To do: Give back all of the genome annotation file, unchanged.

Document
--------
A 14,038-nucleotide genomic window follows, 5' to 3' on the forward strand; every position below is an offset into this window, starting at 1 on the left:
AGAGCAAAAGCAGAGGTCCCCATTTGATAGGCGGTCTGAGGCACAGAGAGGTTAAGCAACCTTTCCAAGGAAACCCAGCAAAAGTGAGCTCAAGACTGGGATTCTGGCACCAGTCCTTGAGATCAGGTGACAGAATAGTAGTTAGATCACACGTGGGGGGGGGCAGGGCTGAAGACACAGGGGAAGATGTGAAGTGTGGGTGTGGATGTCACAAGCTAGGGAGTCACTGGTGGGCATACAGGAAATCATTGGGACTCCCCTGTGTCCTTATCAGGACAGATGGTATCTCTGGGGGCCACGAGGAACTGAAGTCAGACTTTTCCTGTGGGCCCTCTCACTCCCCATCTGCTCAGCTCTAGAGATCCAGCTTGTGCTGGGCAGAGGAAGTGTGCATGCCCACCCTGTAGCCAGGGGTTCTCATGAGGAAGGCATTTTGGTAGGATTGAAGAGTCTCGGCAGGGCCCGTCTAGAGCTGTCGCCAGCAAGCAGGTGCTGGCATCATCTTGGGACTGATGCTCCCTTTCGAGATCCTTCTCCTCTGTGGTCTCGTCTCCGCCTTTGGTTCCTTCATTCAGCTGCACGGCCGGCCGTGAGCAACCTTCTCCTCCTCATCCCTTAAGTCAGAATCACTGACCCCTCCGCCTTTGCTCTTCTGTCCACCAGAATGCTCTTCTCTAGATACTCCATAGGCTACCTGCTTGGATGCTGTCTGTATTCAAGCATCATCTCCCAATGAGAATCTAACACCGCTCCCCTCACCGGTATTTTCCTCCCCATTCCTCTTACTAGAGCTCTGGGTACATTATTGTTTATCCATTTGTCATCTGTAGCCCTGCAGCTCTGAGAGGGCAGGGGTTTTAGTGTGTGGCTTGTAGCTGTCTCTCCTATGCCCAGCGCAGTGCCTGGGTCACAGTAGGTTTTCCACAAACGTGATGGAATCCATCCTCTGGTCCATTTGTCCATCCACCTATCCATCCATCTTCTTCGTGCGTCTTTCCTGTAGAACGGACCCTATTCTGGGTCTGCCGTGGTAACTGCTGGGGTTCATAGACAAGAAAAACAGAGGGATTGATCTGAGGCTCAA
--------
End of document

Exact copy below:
A 14,038-nucleotide genomic window follows, 5' to 3' on the forward strand; every position below is an offset into this window, starting at 1 on the left:
AGAGCAAAAGCAGAGGTCCCCATTTGATAGGCGGTCTGAGGCACAGAGAGGTTAAGCAACCTTTCCAAGGAAACCCAGCAAAAGTGAGCTCAAGACTGGGATTCTGGCACCAGTCCTTGAGATCAGGTGACAGAATAGTAGTTAGATCACACGTGGGGGGGGGCAGGGCTGAAGACACAGGGGAAGATGTGAAGTGTGGGTGTGGATGTCACAAGCTAGGGAGTCACTGGTGGGCATACAGGAAATCATTGGGACTCCCCTGTGTCCTTATCAGGACAGATGGTATCTCTGGGGGCCACGAGGAACTGAAGTCAGACTTTTCCTGTGGGCCCTCTCACTCCCCATCTGCTCAGCTCTAGAGATCCAGCTTGTGCTGGGCAGAGGAAGTGTGCATGCCCACCCTGTAGCCAGGGGTTCTCATGAGGAAGGCATTTTGGTAGGATTGAAGAGTCTCGGCAGGGCCCGTCTAGAGCTGTCGCCAGCAAGCAGGTGCTGGCATCATCTTGGGACTGATGCTCCCTTTCGAGATCCTTCTCCTCTGTGGTCTCGTCTCCGCCTTTGGTTCCTTCATTCAGCTGCACGGCCGGCCGTGAGCAACCTTCTCCTCCTCATCCCTTAAGTCAGAATCACTGACCCCTCCGCCTTTGCTCTTCTGTCCACCAGAATGCTCTTCTCTAGATACTCCATAGGCTACCTGCTTGGATGCTGTCTGTATTCAAGCATCATCTCCCAATGAGAATCTAACACCGCTCCCCTCACCGGTATTTTCCTCCCCATTCCTCTTACTAGAGCTCTGGGTACATTATTGTTTATCCATTTGTCATCTGTAGCCCTGCAGCTCTGAGAGGGCAGGGGTTTTAGTGTGTGGCTTGTAGCTGTCTCTCCTATGCCCAGCGCAGTGCCTGGGTCACAGTAGGTTTTCCACAAACGTGATGGAATCCATCCTCTGGTCCATTTGTCCATCCACCTATCCATCCATCTTCTTCGTGCGTCTTTCCTGTAGAACGGACCCTATTCTGGGTCTGCCGTGGTAACTGCTGGGGTTCATAGACAAGAAAAACAGAGGGATTGATCTGAGGCTCAA